Breast cancer and radiation – what you need to know before you have surgery
More women are receiving radiation for their breast cancer than ever. In the past, radiation was reserved for women who were having lumpectomy or if they had certain findings at the time of mastectomy. These include: 4 or more positive lymph nodes, cancer > 5 cm, or close margin to the chest wall or skin. These indications have been expanded to include any positive lymph nodes and therefore the incidence of radiation has increased in women having mastectomy.
Unfortunately, most women do not realize that radiation causes permanent damage to their chest wall. This results in pain, possible deformity and irreparable damage. The skin and muscle lose their elasticity and the tissues develop decreased blood flow and atrophy or thinning of the tissue. This creates a hostile environment for reconstruction. Many women chose mastectomy wisely in an attempt to avoid radiation damage.
In the past, when a woman had a lumpectomy or mastectomy with radiation, no breast reconstruction was done. Reconstruction was delayed after mastectomy until radiation was completed. A flap or tissue from elsewhere on the body was then done to reconstruct the area. Currently, the preferred treatment would involve the oncologic breast surgeon and plastic surgeon working in conjunction for all these surgeries. If a lumpectomy is done, the plastic surgeon can design the incisions and then re-arrange the breast tissue so that there are no empty spaces in the breast before radiation is done. This is known as an oncoplastic breast reconstruction. A breast lift or reduction can be done on the opposite breast so that the patient will have symmetry. These procedures are covered by insurance.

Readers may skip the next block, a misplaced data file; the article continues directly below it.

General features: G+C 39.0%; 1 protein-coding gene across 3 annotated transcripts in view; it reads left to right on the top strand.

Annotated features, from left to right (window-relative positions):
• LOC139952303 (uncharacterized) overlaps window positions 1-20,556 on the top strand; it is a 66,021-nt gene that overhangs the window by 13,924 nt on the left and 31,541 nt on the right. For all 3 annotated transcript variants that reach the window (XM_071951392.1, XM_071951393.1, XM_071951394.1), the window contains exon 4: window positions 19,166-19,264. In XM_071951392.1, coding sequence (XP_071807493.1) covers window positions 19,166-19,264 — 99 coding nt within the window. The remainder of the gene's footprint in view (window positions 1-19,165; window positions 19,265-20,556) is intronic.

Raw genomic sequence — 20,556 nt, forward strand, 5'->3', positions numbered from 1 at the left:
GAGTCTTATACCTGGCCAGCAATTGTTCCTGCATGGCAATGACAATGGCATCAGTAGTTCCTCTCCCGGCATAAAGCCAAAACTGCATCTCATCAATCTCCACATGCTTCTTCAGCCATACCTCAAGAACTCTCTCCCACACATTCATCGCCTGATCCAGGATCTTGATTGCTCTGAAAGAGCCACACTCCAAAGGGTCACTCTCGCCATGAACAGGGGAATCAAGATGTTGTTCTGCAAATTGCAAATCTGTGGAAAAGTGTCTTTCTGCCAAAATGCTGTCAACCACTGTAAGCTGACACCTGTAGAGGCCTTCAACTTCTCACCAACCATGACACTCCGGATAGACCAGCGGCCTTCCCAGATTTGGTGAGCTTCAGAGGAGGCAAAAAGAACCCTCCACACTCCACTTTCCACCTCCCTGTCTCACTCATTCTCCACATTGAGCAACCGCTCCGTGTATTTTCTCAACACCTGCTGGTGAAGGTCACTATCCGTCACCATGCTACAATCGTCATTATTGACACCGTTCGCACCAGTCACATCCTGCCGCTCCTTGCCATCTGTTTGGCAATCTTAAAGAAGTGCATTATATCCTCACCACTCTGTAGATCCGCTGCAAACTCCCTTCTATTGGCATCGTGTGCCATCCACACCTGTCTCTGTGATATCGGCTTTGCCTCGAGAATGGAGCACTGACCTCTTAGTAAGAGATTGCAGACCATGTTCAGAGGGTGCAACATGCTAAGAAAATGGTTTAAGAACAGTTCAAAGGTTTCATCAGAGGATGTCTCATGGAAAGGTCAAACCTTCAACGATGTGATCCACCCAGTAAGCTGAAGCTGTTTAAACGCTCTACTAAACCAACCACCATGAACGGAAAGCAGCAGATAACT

If a mastectomy is being done and radiation is anticipated, my preference is to place a tissue expander at the time of mastectomy. The tissue expander is then inflated maximally to the goal size. At that point, a decision is made as to whether we are going to use an implant or convert to some type of tissue reconstruction. This decision depends on several factors including if whether or not a mastectomy was done on the other breast (easier to have symmetry with an implant on each side), how important the cosmetic result is to the patient and the patient’s overall health. The ideal situation would be to do some type of tissue reconstruction whether that would be using a back muscle (latissimus flap) with an implant or using the abdominal tissue for reconstruction. Alternatively, an implant alone can be done and the ideal way to place the implant would be before radiation is done. If this is not possible, the expander can be radiated then switched to an implant approximately 6 months after completion of radiation. Fat grafting is always incorporated in these reconstruction. A capsular contracture is anticipated and attempts are made to raise the opposite breast implant higher to match the radiated side.